PERSONAL: Male. Education: Yale University, J.D., 1992.
CAREER: Clerked for Judge Harry T. Edwards, U.S. Court of Appeals, Washington, DC; admitted to the Bar of Washington, DC; practiced law in Washington, DC; Yale Law School, New Haven, CT, research assistant, 1999–2001. Cofounder of Writ (online journal).
(With Dahlia Lithwick) Me v. Everybody: Absurd Contracts for an Absurd World, Workman Publishing (New York, NY), 2003.
Storming the Court: How a Band of Law Students Sued the President—and Won, Scribner (New York, NY), 2005.
Contributor to periodicals and Web sites, including the New York Times Magazine, Washington Post, Slate, com, MSNBC.com, and the Wall Street Journal online.
ADAPTATIONS: Film rights to Storming the Court have been sold to Warner Bros.
SIDELIGHTS: Brandt Goldstein is an attorney who began writing Storming the Court: How a Band of Law Students Sued the President—and Won while working as a research assistant at Yale Law School. The book documents how, in 1992, Yale students sued the U.S. government for the release of Haitian refugees being held at the Guantanamo Naval Base in Cuba. More than ten thousand refugees had fled their country's brutal dictatorial regime and were scheduled to be returned by the U.S. government to Haiti, where they faced persecution and possible death. Their case was directed by Yale professor Harold Koh, who later became dean of the law school, and the refugees were represented by an advocate who used the fake name Yvonne Pascal to protect herself. The law firm of Simpson Thacher & Bartlett worked on the case pro bono. In 2004 the U.S. Supreme Court ruled in favor of the plaintiffs, and the refugees were released and brought to the United States. The book provides a background for the controversy surrounding detainees later held at Guantanamo without being charged as part of the U.S. government's "war on terrorism." Goldstein, who is a graduate of Yale Law School, was not part of the action but was a classmate of some of the students who were.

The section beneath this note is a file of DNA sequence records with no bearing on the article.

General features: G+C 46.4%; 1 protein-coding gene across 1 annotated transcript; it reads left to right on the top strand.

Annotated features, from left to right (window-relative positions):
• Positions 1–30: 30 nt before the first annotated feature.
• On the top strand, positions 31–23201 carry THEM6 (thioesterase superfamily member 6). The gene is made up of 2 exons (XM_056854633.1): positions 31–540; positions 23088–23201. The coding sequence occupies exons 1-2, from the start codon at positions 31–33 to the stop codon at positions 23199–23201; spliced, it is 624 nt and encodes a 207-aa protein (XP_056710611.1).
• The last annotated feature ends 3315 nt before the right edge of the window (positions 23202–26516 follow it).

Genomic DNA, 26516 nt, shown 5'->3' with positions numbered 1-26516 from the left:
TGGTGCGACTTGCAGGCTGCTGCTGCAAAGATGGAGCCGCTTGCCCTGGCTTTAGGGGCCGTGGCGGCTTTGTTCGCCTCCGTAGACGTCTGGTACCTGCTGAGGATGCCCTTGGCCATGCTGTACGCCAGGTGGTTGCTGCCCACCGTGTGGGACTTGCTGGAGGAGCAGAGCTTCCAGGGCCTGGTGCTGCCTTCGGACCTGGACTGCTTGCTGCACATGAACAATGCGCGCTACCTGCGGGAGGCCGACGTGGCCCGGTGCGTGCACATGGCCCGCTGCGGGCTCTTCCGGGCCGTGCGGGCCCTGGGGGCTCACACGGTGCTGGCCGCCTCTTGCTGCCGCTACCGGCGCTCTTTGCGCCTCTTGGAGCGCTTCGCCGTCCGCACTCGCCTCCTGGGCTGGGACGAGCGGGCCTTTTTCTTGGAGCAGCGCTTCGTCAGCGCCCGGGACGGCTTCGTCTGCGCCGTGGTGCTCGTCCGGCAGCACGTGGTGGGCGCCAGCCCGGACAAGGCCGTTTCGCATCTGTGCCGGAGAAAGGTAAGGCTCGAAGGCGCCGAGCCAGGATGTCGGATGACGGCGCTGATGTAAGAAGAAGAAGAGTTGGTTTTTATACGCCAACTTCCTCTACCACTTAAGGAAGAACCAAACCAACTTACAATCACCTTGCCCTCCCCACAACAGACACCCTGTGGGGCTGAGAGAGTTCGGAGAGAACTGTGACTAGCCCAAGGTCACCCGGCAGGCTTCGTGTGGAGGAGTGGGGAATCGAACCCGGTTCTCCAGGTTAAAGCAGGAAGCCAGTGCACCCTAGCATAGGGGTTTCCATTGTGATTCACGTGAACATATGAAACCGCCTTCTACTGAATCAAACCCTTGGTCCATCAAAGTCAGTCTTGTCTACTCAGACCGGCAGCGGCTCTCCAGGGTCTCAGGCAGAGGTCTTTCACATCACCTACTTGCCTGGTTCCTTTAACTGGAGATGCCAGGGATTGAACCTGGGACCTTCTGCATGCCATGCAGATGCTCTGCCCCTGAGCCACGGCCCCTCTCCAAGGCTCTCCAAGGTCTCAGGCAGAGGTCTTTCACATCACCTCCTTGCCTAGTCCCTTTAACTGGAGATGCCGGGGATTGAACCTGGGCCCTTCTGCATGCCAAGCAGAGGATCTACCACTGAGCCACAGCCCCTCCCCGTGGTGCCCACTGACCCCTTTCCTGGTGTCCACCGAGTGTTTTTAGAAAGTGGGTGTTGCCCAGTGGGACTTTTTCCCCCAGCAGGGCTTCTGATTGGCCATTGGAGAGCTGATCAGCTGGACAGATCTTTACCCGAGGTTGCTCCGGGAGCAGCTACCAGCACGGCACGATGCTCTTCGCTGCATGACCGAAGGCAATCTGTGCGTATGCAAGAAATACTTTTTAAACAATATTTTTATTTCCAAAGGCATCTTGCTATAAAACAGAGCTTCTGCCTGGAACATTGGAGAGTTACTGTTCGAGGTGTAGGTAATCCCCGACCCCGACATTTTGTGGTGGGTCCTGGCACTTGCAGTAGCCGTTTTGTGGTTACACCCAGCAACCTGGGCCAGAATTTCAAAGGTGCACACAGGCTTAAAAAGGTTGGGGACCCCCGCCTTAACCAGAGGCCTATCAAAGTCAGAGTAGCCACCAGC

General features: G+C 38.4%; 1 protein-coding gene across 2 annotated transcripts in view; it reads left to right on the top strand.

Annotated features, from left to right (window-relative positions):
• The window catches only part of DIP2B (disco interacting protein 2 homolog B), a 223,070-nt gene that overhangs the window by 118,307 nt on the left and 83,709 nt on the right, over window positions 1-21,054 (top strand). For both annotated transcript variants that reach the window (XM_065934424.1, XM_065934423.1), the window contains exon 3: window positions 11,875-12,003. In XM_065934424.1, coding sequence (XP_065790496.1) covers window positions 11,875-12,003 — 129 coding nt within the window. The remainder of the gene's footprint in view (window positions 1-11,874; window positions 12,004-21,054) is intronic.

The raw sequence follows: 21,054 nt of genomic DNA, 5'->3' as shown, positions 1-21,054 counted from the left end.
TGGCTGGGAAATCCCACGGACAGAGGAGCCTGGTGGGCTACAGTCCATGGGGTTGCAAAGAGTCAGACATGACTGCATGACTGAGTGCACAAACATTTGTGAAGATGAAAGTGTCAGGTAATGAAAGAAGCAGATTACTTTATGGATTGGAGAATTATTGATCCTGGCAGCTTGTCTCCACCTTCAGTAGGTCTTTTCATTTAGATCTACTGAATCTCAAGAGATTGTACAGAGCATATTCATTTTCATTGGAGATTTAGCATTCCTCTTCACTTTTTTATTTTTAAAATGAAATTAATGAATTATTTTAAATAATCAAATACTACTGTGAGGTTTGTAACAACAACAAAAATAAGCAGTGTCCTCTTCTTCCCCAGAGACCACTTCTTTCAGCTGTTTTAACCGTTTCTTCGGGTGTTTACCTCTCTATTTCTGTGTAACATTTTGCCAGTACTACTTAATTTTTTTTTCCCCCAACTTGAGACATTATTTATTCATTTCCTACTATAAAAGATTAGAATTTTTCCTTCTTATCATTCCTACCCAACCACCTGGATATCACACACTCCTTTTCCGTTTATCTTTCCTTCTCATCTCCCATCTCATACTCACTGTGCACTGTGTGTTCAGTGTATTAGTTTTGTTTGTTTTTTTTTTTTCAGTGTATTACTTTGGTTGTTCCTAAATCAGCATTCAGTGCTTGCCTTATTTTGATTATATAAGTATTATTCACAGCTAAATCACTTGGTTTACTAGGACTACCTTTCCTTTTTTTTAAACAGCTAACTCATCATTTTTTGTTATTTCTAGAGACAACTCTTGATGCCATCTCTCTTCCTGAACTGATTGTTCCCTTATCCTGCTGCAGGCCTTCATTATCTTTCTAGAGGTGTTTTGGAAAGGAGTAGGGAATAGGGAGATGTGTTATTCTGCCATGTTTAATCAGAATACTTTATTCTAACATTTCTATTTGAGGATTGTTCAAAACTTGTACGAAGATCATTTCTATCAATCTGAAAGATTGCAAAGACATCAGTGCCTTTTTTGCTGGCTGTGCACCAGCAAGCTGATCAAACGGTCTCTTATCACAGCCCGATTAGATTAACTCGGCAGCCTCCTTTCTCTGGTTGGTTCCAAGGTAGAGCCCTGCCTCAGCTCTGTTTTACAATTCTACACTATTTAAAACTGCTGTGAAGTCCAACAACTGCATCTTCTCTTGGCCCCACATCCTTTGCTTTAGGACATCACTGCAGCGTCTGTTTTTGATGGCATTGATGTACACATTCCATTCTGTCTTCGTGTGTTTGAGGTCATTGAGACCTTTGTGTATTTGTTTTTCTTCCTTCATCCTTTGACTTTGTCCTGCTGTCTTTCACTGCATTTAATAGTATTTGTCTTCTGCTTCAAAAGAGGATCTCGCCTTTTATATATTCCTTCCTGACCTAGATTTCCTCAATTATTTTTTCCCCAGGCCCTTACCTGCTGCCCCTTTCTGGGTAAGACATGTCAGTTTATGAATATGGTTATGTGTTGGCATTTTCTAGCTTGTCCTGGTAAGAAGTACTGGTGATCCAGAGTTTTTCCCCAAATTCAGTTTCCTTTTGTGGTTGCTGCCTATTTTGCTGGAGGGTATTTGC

Library Journal reviewer Harry Charles noted that although the book is written from the perspective of the plaintiffs, it "does an excellent job of explaining the applicable law from the government's perspective." A Kirkus Reviews contributor described Storming the Court as "a revealing look at the legal system, a compelling human rights story and an inspirational tale of dedicated people who refused to accept the status quo."
BIOGRAPHICAL AND CRITICAL SOURCES:
Booklist, September 1, 2005, Vernon Ford, review of Storming the Court: How a Band of Law Students Sued the President—and Won, p. 28.
Kirkus Reviews, July 1, 2005, review of Storming the Court, p. 718.
Library Journal, August 1, 2005, Harry Charles, review of Storming the Court, p. 103.
Publishers Weekly, July, 25, 2005, review of Storming the Court, p. 60.
Brandt Goldstein Home Page, http://www.brandtgoldstein.com (February 23, 2006).